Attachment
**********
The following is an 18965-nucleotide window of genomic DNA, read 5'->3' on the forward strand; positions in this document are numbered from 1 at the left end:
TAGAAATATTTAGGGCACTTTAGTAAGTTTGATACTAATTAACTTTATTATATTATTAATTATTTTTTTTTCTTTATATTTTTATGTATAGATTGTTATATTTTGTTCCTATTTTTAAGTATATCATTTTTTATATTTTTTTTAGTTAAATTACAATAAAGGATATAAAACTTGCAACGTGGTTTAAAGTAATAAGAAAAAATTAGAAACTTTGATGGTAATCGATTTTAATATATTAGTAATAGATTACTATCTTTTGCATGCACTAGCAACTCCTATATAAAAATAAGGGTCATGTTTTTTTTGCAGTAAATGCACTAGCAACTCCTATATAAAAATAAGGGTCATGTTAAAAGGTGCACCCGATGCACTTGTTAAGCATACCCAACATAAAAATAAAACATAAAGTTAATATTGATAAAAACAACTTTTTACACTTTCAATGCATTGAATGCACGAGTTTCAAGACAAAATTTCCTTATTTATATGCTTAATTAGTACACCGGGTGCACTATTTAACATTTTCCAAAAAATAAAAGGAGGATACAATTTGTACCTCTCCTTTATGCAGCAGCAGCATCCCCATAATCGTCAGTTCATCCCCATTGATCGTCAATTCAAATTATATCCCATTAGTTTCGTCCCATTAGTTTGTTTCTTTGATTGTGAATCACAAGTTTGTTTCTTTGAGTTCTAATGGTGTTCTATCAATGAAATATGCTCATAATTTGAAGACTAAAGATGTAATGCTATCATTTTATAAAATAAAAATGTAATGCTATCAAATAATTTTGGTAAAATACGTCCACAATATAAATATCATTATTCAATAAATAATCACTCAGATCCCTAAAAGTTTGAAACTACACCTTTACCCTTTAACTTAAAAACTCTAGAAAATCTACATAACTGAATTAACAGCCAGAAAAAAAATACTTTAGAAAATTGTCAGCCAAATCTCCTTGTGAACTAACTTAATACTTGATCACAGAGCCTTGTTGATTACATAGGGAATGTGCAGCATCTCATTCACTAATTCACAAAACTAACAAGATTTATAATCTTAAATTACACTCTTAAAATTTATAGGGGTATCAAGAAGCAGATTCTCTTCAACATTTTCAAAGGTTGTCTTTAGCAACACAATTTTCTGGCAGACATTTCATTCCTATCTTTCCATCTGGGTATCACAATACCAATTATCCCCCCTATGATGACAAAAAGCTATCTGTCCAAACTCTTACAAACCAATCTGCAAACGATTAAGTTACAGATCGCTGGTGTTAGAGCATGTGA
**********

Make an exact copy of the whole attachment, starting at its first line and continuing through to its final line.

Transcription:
The following is an 18965-nucleotide window of genomic DNA, read 5'->3' on the forward strand; positions in this document are numbered from 1 at the left end:
TAGAAATATTTAGGGCACTTTAGTAAGTTTGATACTAATTAACTTTATTATATTATTAATTATTTTTTTTTCTTTATATTTTTATGTATAGATTGTTATATTTTGTTCCTATTTTTAAGTATATCATTTTTTATATTTTTTTTAGTTAAATTACAATAAAGGATATAAAACTTGCAACGTGGTTTAAAGTAATAAGAAAAAATTAGAAACTTTGATGGTAATCGATTTTAATATATTAGTAATAGATTACTATCTTTTGCATGCACTAGCAACTCCTATATAAAAATAAGGGTCATGTTTTTTTTGCAGTAAATGCACTAGCAACTCCTATATAAAAATAAGGGTCATGTTAAAAGGTGCACCCGATGCACTTGTTAAGCATACCCAACATAAAAATAAAACATAAAGTTAATATTGATAAAAACAACTTTTTACACTTTCAATGCATTGAATGCACGAGTTTCAAGACAAAATTTCCTTATTTATATGCTTAATTAGTACACCGGGTGCACTATTTAACATTTTCCAAAAAATAAAAGGAGGATACAATTTGTACCTCTCCTTTATGCAGCAGCAGCATCCCCATAATCGTCAGTTCATCCCCATTGATCGTCAATTCAAATTATATCCCATTAGTTTCGTCCCATTAGTTTGTTTCTTTGATTGTGAATCACAAGTTTGTTTCTTTGAGTTCTAATGGTGTTCTATCAATGAAATATGCTCATAATTTGAAGACTAAAGATGTAATGCTATCATTTTATAAAATAAAAATGTAATGCTATCAAATAATTTTGGTAAAATACGTCCACAATATAAATATCATTATTCAATAAATAATCACTCAGATCCCTAAAAGTTTGAAACTACACCTTTACCCTTTAACTTAAAAACTCTAGAAAATCTACATAACTGAATTAACAGCCAGAAAAAAAATACTTTAGAAAATTGTCAGCCAAATCTCCTTGTGAACTAACTTAATACTTGATCACAGAGCCTTGTTGATTACATAGGGAATGTGCAGCATCTCATTCACTAATTCACAAAACTAACAAGATTTATAATCTTAAATTACACTCTTAAAATTTATAGGGGTATCAAGAAGCAGATTCTCTTCAACATTTTCAAAGGTTGTCTTTAGCAACACAATTTTCTGGCAGACATTTCATTCCTATCTTTCCATCTGGGTATCACAATACCAATTATCCCCCCTATGATGACAAAAAGCTATCTGTCCAAACTCTTACAAACCAATCTGCAAACGATTAAGTTACAGATCGCTGGTGTTAGAGCATGTGA